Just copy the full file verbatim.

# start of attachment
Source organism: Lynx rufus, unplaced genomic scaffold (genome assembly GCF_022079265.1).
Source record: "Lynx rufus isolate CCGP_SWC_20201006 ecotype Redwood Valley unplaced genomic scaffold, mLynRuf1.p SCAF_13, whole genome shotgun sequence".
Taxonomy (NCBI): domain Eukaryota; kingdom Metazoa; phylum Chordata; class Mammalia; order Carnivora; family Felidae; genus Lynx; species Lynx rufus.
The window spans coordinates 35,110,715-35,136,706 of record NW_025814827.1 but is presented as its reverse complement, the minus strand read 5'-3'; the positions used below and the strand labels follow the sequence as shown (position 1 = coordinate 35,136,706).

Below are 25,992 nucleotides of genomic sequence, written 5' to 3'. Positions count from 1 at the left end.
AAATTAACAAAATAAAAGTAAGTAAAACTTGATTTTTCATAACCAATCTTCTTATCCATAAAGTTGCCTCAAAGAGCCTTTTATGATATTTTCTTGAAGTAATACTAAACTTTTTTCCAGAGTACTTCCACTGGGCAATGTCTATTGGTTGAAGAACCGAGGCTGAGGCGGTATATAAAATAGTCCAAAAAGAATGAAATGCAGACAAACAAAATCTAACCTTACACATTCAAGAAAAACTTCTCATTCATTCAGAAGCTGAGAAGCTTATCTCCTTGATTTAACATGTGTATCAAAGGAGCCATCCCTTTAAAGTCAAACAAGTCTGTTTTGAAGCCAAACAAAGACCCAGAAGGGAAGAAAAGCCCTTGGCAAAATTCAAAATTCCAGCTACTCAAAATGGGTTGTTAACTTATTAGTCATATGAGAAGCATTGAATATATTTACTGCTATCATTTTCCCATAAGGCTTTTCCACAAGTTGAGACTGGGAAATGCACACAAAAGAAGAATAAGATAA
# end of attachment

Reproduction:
Source organism: Lynx rufus, unplaced genomic scaffold (genome assembly GCF_022079265.1).
Source record: "Lynx rufus isolate CCGP_SWC_20201006 ecotype Redwood Valley unplaced genomic scaffold, mLynRuf1.p SCAF_13, whole genome shotgun sequence".
Taxonomy (NCBI): domain Eukaryota; kingdom Metazoa; phylum Chordata; class Mammalia; order Carnivora; family Felidae; genus Lynx; species Lynx rufus.
The window spans coordinates 35,110,715-35,136,706 of record NW_025814827.1 but is presented as its reverse complement, the minus strand read 5'-3'; the positions used below and the strand labels follow the sequence as shown (position 1 = coordinate 35,136,706).

Below are 25,992 nucleotides of genomic sequence, written 5' to 3'. Positions count from 1 at the left end.
AAATTAACAAAATAAAAGTAAGTAAAACTTGATTTTTCATAACCAATCTTCTTATCCATAAAGTTGCCTCAAAGAGCCTTTTATGATATTTTCTTGAAGTAATACTAAACTTTTTTCCAGAGTACTTCCACTGGGCAATGTCTATTGGTTGAAGAACCGAGGCTGAGGCGGTATATAAAATAGTCCAAAAAGAATGAAATGCAGACAAACAAAATCTAACCTTACACATTCAAGAAAAACTTCTCATTCATTCAGAAGCTGAGAAGCTTATCTCCTTGATTTAACATGTGTATCAAAGGAGCCATCCCTTTAAAGTCAAACAAGTCTGTTTTGAAGCCAAACAAAGACCCAGAAGGGAAGAAAAGCCCTTGGCAAAATTCAAAATTCCAGCTACTCAAAATGGGTTGTTAACTTATTAGTCATATGAGAAGCATTGAATATATTTACTGCTATCATTTTCCCATAAGGCTTTTCCACAAGTTGAGACTGGGAAATGCACACAAAAGAAGAATAAGATAA